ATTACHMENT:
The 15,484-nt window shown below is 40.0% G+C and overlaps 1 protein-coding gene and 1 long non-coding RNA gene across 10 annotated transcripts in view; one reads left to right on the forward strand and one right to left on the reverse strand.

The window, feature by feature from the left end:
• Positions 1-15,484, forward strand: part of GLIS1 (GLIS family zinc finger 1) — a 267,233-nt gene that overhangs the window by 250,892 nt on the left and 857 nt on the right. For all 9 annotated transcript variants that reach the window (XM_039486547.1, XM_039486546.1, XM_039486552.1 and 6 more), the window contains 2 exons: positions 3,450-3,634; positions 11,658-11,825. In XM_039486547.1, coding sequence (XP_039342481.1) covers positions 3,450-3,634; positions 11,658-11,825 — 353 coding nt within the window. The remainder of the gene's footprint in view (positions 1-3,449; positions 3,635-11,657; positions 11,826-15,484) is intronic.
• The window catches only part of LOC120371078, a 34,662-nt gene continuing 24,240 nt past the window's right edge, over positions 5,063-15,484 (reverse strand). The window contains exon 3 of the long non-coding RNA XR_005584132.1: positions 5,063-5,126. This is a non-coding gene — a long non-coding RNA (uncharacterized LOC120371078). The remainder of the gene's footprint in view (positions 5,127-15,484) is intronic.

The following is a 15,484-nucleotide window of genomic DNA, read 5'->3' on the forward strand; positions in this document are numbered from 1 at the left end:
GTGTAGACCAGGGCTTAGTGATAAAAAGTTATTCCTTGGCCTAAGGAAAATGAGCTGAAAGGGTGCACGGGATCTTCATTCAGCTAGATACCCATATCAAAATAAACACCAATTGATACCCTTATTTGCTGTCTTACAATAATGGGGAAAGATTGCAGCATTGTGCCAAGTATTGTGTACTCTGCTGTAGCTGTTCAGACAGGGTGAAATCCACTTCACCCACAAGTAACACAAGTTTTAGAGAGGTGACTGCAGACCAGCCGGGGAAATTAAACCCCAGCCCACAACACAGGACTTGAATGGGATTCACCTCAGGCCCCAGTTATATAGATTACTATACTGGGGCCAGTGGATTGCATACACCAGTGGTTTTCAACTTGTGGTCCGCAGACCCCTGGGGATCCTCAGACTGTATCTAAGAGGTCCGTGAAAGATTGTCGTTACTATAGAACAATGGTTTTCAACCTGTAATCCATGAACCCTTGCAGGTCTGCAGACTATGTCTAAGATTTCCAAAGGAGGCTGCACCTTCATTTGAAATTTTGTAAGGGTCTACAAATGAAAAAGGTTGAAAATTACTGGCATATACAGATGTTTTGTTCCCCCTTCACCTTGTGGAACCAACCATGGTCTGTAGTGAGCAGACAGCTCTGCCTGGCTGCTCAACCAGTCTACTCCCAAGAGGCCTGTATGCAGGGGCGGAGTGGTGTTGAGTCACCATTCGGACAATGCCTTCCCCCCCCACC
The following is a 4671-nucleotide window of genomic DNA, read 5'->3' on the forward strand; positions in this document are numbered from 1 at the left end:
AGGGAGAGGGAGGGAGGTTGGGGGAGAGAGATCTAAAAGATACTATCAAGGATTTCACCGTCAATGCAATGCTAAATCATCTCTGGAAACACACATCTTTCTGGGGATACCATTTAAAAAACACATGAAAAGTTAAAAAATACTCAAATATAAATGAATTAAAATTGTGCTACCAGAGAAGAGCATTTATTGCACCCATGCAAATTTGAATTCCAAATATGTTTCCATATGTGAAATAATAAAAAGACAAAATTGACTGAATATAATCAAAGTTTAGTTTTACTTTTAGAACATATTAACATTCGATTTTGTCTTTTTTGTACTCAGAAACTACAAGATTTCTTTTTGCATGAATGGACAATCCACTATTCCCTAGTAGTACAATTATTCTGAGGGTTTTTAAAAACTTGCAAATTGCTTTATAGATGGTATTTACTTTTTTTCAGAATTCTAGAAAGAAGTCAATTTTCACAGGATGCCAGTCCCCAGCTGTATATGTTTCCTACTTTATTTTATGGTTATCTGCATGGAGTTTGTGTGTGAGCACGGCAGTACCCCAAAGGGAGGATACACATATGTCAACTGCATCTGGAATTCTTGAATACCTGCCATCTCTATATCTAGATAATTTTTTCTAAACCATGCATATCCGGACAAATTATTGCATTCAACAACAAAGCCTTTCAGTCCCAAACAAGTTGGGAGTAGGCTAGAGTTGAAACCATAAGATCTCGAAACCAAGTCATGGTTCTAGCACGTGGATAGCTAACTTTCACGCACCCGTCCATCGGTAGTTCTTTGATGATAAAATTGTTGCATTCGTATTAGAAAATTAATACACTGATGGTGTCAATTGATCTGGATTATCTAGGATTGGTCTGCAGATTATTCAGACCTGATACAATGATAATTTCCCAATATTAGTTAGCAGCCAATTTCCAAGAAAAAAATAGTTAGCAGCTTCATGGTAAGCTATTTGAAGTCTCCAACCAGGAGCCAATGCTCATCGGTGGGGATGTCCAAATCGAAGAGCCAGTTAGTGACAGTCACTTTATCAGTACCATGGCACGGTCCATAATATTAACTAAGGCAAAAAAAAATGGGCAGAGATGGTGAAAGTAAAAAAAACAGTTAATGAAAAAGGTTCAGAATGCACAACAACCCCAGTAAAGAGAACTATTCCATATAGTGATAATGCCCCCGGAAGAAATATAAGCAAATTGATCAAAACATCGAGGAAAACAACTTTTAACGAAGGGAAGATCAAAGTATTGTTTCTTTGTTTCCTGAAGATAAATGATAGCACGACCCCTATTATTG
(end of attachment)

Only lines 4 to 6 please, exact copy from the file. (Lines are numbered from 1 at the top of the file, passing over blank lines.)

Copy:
• The window catches only part of LOC120371078, a 34,662-nt gene continuing 24,240 nt past the window's right edge, over positions 5,063-15,484 (reverse strand). The window contains exon 3 of the long non-coding RNA XR_005584132.1: positions 5,063-5,126. This is a non-coding gene — a long non-coding RNA (uncharacterized LOC120371078). The remainder of the gene's footprint in view (positions 5,127-15,484) is intronic.

The following is a 15,484-nucleotide window of genomic DNA, read 5'->3' on the forward strand; positions in this document are numbered from 1 at the left end:
GTGTAGACCAGGGCTTAGTGATAAAAAGTTATTCCTTGGCCTAAGGAAAATGAGCTGAAAGGGTGCACGGGATCTTCATTCAGCTAGATACCCATATCAAAATAAACACCAATTGATACCCTTATTTGCTGTCTTACAATAATGGGGAAAGATTGCAGCATTGTGCCAAGTATTGTGTACTCTGCTGTAGCTGTTCAGACAGGGTGAAATCCACTTCACCCACAAGTAACACAAGTTTTAGAGAGGTGACTGCAGACCAGCCGGGGAAATTAAACCCCAGCCCACAACACAGGACTTGAATGGGATTCACCTCAGGCCCCAGTTATATAGATTACTATACTGGGGCCAGTGGATTGCATACACCAGTGGTTTTCAACTTGTGGTCCGCAGACCCCTGGGGATCCTCAGACTGTATCTAAGAGGTCCGTGAAAGATTGTCGTTACTATAGAACAATGGTTTTCAACCTGTAATCCATGAACCCTTGCAGGTCTGCAGACTATGTCTAAGATTTCCAAAGGAGGCTGCACCTTCATTTGAAATTTTGTAAGGGTCTACAAATGAAAAAGGTTGAAAATTACTGGCATATACAGATGTTTTGTTCCCCCTTCACCTTGTGGAACCAACCATGGTCTGTAGTGAGCAGACAGCTCTGCCTGGCTGCTCAACCAGTCTACTCCCAAGAGGCCTGTATGCAGGGGCGGAGTGGTGTTGAGTCACCATTCGGACAATGCCTTCCCCCCCCACC